Clean soil may be used as insulation around retaining structures. For example, a clean soil berm may be formed around tank 180. In an embodiment, a clean soil berm may surround shell 184. A clean soil berm may also be used as thermal insulation 162 between lining 186 and shell 184. When soil 106 is heated, a portion of the berm adjacent to tank 180 may dry out. The dry soil may act as insulation for tank 180. In some embodiments, insulation may be coupled to outer surface of shell 184.
Conduit 176 exiting riser 192 may conduct vapor removed from soil to a treatment facility. Conduit 176 may be coupled to a vacuum system. In some embodiments, all or portions of conduit 176 may not be insulated. Vapor may be allowed to condense within conduit 176. Conduit 176 may be maintained at a temperature sufficient to inhibit formation of solids in the conduit. Riser 192 may have sufficient height so that a slope of conduit 176 towards a treatment facility will facilitate flow of any condensed liquids in the conduit to the treatment facility.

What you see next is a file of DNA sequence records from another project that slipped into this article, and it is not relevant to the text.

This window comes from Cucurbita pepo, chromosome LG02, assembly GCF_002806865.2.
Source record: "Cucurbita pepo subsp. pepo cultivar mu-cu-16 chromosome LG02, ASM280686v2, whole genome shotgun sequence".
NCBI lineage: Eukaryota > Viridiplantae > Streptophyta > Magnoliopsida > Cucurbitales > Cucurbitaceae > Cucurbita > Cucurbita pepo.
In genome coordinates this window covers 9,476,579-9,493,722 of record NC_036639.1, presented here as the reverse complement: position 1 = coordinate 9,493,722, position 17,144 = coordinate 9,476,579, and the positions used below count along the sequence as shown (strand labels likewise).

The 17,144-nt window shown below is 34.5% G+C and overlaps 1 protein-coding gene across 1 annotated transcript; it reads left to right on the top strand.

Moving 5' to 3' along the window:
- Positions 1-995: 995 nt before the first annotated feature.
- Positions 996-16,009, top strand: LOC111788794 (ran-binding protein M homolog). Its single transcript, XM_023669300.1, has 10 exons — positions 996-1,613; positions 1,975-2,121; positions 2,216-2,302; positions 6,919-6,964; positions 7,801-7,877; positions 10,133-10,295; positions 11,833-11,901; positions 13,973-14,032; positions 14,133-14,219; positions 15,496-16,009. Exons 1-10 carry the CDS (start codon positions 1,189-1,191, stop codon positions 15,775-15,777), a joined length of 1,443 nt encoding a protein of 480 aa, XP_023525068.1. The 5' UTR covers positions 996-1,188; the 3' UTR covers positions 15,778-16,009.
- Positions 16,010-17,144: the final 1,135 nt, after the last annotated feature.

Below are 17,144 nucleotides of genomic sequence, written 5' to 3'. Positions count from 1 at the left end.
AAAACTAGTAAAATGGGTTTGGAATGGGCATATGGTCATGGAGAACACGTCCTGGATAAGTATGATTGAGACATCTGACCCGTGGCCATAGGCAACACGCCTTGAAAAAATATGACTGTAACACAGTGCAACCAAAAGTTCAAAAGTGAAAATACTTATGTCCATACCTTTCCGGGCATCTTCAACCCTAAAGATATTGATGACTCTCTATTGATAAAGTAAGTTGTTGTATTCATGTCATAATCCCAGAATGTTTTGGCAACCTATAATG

A soil remediation site may include at least two treatment sites. In a soil remediation embodiment, at least a portion of the vapors produced by heating soil at a first treatment site may be used to provide heat to contaminated soil at a second treatment site.
Conduits 176, 176′ are shown schematically in
Soil 106 in site 200 may be heated with heaters 168. Heaters 168 may be located in soil 106, above the soil, and/or below the soil. Valve system 202 may be set to inhibit fluid transfer from site 200 to site 200′ during heating of soil 106 in site 200. A vacuum source may be used to apply a vacuum through vacuum port 174 during heating and remediation of soil 106. In some embodiments, vacuum may also be drawn through conduits 176, 204 to remove vapor from site 200. After contaminated soil 106 in site 200 is treated, heaters 168 may be turned off. After heaters 168 are turned off, application of the vacuum may be discontinued. Subsequently, valve system 202 may be set to connect sites 200 and 200′. A vacuum source may be coupled to vacuum port 174′ in treatment site 200′. Air may be introduced at vacuum port 174 and allowed to flow down through soil 106 and through conduits 176, 176′ to site 200′. Air moving through site 200 may be heated by soil 106. The heat of the air may transfer to soil 106′ in treatment site 200′. Heat transfer to air passing through soil 106 in treatment site 200 may cool soil 106. Heaters 168′ may be used to supply additional heat to soil 106′ in site 200′. Transferring heat from site 200 to site 200′ may substantially reduce the amount of energy needed to be supplied to soil 106′ from heaters 168′. Transferring heat from site 200 to site 200′ may substantially reduce the amount of time needed to cool soil 106 so that the soil is cool enough to process (e.g., move to a new location).